That said, neither state really tells us much about what to expect in the next general election. That’s because it’s principally going to come down to a contest between BJP- and Congress-led blocs in the more populous states in the center and north of the country, which is why the other results serve as a better barometer of what to look for next year.
Fair, but doesn’t the result in Telangana speak to a broader southern weakness for the BJP?
That’s very true. The BJP has always struggled to win in the south. That comes down to a lot of factors, including the party’s strong historic association with Hindi speakers up north. Both Modi and his elections guru, Amit Shah, have worked hard over the years to shed that image and really play in non-Hindi-speaking states like Tamil Nadu, Odisha, and Kerala. They’ve had some notable successes too. But the gains are still coming at the margins. It’s also worth noting that the BJP suffered a fairly comprehensive defeat in a critical southern state, Karnataka, just a few months ago—and the party pulled out all the stops to win there. So, Modi’s BJP still has a long way to go in building a sustainable base outside its natural heartlands.
Wasn’t it Congress that won in Karnataka? Adding to its win in Telangana, is it fair to say Congress is now riding high in the south?
Well, yes and no. Yes, it was Congress that took back Karnataka from the BJP. No, Congress does not own the south. It certainly used to. But that was decades ago. Congress as a standalone party is now either a non-entity, an also-ran, or a middling coalition partner in most southern states—at least besides the two we’re talking about now. Nearly all of India’s southern states have become contests with various region- or language-based parties. Some of the parties are in alliance with either Congress or the BJP at a national level, but those alliances shift and change all the time.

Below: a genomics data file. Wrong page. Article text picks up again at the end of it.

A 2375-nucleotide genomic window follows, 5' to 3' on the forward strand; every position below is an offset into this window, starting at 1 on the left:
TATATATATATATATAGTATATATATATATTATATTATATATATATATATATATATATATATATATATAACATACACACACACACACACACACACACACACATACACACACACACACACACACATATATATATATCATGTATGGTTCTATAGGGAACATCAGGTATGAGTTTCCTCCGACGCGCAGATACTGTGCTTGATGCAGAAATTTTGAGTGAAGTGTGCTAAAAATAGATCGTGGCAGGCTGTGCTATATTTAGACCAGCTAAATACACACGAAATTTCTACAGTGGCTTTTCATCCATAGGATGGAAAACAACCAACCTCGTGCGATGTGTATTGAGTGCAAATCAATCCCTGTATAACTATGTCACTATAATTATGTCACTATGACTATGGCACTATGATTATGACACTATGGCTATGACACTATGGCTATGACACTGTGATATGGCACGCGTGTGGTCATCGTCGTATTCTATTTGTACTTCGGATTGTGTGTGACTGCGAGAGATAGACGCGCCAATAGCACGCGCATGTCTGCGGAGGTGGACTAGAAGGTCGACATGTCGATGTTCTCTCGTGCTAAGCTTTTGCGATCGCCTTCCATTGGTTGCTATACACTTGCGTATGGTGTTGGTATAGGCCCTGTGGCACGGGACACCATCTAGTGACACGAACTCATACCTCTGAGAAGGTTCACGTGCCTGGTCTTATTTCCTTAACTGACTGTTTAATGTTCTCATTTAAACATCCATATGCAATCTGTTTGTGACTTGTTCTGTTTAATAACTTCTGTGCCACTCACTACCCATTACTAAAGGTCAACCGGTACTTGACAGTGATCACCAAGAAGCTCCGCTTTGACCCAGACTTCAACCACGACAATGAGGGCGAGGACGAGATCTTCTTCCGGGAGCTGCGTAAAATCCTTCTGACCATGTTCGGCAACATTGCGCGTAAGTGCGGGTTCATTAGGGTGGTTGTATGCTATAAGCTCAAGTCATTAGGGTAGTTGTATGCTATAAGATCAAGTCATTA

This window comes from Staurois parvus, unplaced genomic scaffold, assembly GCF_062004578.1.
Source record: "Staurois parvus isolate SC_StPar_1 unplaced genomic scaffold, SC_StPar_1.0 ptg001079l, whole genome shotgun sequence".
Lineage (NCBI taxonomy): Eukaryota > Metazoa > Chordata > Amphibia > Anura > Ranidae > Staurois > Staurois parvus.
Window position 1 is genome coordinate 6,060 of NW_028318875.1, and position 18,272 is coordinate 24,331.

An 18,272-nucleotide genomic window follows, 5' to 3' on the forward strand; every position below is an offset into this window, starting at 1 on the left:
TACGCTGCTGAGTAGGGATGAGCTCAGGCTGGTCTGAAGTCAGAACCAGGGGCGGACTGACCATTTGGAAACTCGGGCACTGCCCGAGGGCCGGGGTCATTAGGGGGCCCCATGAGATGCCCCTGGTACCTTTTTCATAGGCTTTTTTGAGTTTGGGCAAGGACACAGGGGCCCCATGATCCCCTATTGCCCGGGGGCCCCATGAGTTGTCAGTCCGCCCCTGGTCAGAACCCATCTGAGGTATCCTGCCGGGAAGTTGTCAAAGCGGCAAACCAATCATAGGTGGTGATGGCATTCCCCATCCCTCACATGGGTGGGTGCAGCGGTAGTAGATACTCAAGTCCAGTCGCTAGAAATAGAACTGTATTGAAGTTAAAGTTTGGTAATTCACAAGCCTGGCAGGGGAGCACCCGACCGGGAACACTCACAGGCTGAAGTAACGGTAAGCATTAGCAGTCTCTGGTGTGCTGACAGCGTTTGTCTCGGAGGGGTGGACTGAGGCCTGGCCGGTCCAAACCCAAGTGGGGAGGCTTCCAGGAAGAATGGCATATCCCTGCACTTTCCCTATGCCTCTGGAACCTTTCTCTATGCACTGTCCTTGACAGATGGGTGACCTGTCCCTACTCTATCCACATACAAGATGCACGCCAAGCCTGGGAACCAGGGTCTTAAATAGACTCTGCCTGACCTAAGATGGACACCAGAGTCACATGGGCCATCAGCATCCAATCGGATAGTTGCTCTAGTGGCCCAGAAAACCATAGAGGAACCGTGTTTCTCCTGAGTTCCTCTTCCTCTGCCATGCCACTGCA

You mentioned alliances with regional parties, so let’s talk about the new opposition alliance that Congress recently stitched together. What is it, and can it really oust Modi next year?
The so-called I.N.D.I.A. coalition—an acronym for Indian National Developmental Inclusive Alliance—is a grouping of 28 different opposition parties with a single mission: removing the BJP from power. On paper, I.N.D.I.A. seems like it would be a formidable force. The problem is, the parties constituting it have almost no ideological coherence. What they do have is a long history of switching sides, undercutting one another, and demonstrating little deference or respect for the wishes of Congress. Case in point, Congress leader Rahul Gandhi is not even acknowledged as the automatic prime ministerial candidate for this grouping. He’s had to contend with other leaders in the bloc for the right to even take on Modi. And that really speaks to just how severely Congress has been weakened since the BJP knocked it from power in 2014.